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Proper way to check malloc return

 
 
Billy Mays
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      05-24-2010
I typically check my malloc calls like this:

if( !(pointer = malloc(number)) )
{
fprintf(stderr, "An error!\n");
exit(EXIT_FAILURE);
}

.... or something similar. However, I often see people do this:

pointer = malloc(number);
if( number == NULL )
{
fprintf(stderr, "An error!\n");
exit(EXIT_FAILURE);
}


Is there a proper way to check the return value of a malloc call? Are
there any benefits to doing it one way over another?

Bill
 
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Tom St Denis
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      05-24-2010
On May 24, 9:03*am, Billy Mays <(E-Mail Removed)> wrote:
> I typically check my malloc calls like this:
>
> if( !(pointer = malloc(number)) )
> {
> * * *fprintf(stderr, "An error!\n");
> * * *exit(EXIT_FAILURE);
>
> }
>
> ... or something similar. *However, I often see people do this:
>
> pointer = malloc(number);
> if( number == NULL )


I'm assuming this was supposed to be pointer == NULL ...

> {
> * * *fprintf(stderr, "An error!\n");
> * * *exit(EXIT_FAILURE);
>
> }
>
> Is there a proper way to check the return value of a malloc call? *Are
> there any benefits to doing it one way over another?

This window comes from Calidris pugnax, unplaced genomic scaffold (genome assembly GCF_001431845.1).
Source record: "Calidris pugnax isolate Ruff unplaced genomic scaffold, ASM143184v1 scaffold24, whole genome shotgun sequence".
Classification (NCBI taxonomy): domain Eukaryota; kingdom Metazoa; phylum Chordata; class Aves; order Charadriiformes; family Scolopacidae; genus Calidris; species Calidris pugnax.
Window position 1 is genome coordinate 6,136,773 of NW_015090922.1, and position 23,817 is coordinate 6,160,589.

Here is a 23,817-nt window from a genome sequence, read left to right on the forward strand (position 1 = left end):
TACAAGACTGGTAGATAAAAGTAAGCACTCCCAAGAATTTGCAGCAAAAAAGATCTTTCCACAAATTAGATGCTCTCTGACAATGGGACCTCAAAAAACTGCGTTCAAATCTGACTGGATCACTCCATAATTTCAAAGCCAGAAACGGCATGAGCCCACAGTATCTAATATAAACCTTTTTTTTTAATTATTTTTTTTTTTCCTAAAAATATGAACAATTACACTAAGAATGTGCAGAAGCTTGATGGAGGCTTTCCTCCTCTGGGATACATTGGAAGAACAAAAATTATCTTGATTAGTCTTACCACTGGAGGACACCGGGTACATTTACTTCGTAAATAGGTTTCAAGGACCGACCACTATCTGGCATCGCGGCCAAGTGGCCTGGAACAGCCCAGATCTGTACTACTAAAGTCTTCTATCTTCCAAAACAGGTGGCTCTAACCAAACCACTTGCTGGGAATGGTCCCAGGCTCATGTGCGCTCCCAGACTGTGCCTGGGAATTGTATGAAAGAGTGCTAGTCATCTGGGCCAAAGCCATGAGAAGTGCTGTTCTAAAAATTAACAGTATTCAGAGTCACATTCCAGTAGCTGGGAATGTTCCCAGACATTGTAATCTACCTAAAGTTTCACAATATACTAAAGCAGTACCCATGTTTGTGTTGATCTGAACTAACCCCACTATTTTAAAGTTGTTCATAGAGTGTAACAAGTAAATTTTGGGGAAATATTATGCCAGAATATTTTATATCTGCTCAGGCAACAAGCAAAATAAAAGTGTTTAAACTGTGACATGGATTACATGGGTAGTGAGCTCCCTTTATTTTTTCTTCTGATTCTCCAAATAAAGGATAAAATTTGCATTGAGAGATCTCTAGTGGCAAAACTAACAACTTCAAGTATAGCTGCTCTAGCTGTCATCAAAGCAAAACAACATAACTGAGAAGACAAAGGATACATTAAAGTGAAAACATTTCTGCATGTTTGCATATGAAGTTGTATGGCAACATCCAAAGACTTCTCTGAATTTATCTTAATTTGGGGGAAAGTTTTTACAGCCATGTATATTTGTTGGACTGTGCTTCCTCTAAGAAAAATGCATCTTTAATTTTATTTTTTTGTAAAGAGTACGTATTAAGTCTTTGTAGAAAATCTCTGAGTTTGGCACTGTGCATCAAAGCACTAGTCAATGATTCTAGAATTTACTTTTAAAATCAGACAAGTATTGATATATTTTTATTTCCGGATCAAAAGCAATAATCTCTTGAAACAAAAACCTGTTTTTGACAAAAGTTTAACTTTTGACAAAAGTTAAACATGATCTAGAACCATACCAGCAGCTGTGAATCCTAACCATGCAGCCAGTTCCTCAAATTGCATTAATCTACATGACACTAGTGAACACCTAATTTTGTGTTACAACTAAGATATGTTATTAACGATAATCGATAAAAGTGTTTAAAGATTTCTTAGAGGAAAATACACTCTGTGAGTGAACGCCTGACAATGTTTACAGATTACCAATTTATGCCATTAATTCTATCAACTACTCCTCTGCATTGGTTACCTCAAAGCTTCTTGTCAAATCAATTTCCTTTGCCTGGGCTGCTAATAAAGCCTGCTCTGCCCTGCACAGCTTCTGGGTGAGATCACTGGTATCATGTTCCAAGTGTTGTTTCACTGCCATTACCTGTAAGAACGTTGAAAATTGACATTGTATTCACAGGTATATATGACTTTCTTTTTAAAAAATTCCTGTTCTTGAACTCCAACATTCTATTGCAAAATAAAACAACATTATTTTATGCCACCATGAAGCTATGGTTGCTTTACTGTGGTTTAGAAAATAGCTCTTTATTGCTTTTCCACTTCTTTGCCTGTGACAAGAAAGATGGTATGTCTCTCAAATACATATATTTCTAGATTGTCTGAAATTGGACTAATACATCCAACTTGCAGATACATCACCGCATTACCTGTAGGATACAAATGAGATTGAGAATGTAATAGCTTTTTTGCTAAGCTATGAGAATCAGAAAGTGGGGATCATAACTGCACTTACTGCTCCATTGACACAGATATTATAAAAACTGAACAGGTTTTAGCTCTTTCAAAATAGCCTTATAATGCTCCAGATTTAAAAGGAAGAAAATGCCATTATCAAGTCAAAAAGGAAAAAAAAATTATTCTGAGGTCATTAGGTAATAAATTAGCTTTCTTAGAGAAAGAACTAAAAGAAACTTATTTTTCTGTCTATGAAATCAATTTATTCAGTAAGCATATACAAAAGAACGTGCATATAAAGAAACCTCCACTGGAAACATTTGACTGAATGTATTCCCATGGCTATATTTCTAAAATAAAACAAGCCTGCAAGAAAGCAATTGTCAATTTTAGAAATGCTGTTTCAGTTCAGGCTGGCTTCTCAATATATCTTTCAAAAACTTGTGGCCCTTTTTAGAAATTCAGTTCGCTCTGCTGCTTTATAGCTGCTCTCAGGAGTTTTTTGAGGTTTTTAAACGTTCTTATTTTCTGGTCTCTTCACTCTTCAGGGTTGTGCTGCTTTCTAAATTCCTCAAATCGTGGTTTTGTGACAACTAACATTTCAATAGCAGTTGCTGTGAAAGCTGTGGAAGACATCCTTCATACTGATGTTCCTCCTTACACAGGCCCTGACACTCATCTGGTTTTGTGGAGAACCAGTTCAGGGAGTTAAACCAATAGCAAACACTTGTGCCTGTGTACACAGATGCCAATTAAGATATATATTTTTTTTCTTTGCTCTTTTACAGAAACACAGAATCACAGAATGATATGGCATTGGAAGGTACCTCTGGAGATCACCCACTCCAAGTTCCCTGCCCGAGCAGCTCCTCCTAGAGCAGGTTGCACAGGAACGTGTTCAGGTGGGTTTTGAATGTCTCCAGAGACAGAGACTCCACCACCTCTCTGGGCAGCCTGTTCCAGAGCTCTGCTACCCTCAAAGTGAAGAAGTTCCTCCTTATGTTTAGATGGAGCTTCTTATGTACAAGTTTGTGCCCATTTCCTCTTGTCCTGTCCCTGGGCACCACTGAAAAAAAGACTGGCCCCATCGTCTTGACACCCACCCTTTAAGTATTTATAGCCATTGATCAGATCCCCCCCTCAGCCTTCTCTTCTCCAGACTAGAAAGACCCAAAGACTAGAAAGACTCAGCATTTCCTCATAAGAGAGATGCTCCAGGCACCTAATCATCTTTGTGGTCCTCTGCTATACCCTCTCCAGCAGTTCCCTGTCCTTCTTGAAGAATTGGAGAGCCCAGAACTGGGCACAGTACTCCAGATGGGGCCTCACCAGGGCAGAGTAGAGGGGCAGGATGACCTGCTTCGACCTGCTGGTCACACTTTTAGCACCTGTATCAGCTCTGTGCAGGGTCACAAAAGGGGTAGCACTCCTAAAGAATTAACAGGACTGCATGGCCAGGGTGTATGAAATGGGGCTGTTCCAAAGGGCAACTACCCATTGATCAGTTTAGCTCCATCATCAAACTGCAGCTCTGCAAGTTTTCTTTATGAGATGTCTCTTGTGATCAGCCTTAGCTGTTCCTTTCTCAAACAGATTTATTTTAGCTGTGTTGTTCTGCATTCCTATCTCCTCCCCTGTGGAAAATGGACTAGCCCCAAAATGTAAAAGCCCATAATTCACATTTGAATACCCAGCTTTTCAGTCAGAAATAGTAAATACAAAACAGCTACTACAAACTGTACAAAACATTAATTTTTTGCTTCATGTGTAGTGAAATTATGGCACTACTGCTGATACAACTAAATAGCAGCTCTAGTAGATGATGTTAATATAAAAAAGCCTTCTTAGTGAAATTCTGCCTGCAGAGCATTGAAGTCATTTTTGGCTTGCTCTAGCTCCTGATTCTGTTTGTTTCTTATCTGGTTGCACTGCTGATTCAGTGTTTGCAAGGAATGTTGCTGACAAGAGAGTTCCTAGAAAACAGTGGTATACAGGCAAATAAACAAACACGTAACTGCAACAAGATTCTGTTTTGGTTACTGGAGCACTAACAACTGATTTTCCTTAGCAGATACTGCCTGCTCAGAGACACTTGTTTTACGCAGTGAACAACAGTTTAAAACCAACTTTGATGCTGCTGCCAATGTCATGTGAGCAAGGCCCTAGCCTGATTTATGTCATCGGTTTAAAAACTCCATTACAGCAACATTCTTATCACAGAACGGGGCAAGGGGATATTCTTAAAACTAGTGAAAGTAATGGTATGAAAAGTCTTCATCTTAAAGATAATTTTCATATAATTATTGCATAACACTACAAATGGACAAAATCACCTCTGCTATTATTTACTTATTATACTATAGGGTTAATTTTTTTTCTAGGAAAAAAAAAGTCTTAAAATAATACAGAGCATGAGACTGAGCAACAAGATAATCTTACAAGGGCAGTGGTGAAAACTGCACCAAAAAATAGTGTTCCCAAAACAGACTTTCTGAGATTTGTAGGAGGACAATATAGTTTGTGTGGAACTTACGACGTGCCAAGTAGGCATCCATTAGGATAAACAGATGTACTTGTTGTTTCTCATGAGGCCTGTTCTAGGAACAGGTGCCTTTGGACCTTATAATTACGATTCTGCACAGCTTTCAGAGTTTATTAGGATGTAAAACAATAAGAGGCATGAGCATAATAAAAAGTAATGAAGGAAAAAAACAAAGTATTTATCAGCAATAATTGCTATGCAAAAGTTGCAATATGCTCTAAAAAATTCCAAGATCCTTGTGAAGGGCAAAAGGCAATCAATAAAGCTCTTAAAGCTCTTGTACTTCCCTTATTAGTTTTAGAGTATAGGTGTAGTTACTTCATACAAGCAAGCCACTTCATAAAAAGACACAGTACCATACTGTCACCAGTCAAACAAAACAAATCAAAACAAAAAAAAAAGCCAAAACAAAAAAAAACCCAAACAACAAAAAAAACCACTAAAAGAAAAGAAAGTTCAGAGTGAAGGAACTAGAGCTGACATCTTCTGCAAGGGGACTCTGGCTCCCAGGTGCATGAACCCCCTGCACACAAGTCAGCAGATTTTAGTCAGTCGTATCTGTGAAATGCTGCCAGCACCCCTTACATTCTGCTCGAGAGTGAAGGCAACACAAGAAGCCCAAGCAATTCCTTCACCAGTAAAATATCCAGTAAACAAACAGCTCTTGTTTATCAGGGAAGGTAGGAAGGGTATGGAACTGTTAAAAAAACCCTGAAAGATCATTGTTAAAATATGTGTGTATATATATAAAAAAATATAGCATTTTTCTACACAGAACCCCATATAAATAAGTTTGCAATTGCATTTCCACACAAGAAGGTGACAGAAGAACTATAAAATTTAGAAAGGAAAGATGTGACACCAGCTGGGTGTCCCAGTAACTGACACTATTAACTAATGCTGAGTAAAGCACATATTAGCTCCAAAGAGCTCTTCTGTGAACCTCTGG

Well generally putting assignments inside other statements is
considered bad form (exceptions being the 'for' keyword).

I'd still check for NULL eitherway though

if ((pointer = malloc(number)) == NULL) {
... error
}

And not use ! on a pointer (though it's probably fine, I don't care to
check though).

Tom
 
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Tim Streater
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Posts: n/a
 
      05-24-2010
In article
<(E-Mail Removed)>,
Tom St Denis <(E-Mail Removed)> wrote:

> On May 24, 9:03*am, Billy Mays <(E-Mail Removed)> wrote:
> > I typically check my malloc calls like this:
> >
> > if( !(pointer = malloc(number)) )
> > {
> > * * *fprintf(stderr, "An error!\n");
> > * * *exit(EXIT_FAILURE);
> >
> > }
> >
> > ... or something similar. *However, I often see people do this:
> >
> > pointer = malloc(number);
> > if( number == NULL )

>
> I'm assuming this was supposed to be pointer == NULL ...
>
> > {
> > * * *fprintf(stderr, "An error!\n");
> > * * *exit(EXIT_FAILURE);
> >
> > }
> >
> > Is there a proper way to check the return value of a malloc call? *Are
> > there any benefits to doing it one way over another?